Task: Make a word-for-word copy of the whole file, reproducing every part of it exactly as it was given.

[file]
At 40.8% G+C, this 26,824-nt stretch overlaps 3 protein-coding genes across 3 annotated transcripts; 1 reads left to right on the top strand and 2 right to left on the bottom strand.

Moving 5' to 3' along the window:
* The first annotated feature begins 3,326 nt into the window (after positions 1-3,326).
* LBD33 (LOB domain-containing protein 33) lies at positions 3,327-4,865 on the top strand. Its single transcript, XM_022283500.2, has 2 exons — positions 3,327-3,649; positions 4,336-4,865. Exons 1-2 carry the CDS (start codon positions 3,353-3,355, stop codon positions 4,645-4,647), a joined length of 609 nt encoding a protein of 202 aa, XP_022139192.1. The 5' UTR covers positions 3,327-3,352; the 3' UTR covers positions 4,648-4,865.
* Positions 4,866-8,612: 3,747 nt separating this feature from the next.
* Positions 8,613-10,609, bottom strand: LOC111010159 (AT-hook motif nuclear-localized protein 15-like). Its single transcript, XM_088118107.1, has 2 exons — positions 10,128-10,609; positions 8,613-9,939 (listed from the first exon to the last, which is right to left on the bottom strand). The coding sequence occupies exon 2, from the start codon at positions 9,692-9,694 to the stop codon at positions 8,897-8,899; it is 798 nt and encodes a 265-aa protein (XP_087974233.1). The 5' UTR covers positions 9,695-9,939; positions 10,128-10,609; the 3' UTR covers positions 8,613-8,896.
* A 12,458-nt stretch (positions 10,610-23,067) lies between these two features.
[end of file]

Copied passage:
At 40.8% G+C, this 26,824-nt stretch overlaps 3 protein-coding genes across 3 annotated transcripts; 1 reads left to right on the top strand and 2 right to left on the bottom strand.

Moving 5' to 3' along the window:
* The first annotated feature begins 3,326 nt into the window (after positions 1-3,326).
* LBD33 (LOB domain-containing protein 33) lies at positions 3,327-4,865 on the top strand. Its single transcript, XM_022283500.2, has 2 exons — positions 3,327-3,649; positions 4,336-4,865. Exons 1-2 carry the CDS (start codon positions 3,353-3,355, stop codon positions 4,645-4,647), a joined length of 609 nt encoding a protein of 202 aa, XP_022139192.1. The 5' UTR covers positions 3,327-3,352; the 3' UTR covers positions 4,648-4,865.
* Positions 4,866-8,612: 3,747 nt separating this feature from the next.
* Positions 8,613-10,609, bottom strand: LOC111010159 (AT-hook motif nuclear-localized protein 15-like). Its single transcript, XM_088118107.1, has 2 exons — positions 10,128-10,609; positions 8,613-9,939 (listed from the first exon to the last, which is right to left on the bottom strand). The coding sequence occupies exon 2, from the start codon at positions 9,692-9,694 to the stop codon at positions 8,897-8,899; it is 798 nt and encodes a 265-aa protein (XP_087974233.1). The 5' UTR covers positions 9,695-9,939; positions 10,128-10,609; the 3' UTR covers positions 8,613-8,896.
* A 12,458-nt stretch (positions 10,610-23,067) lies between these two features.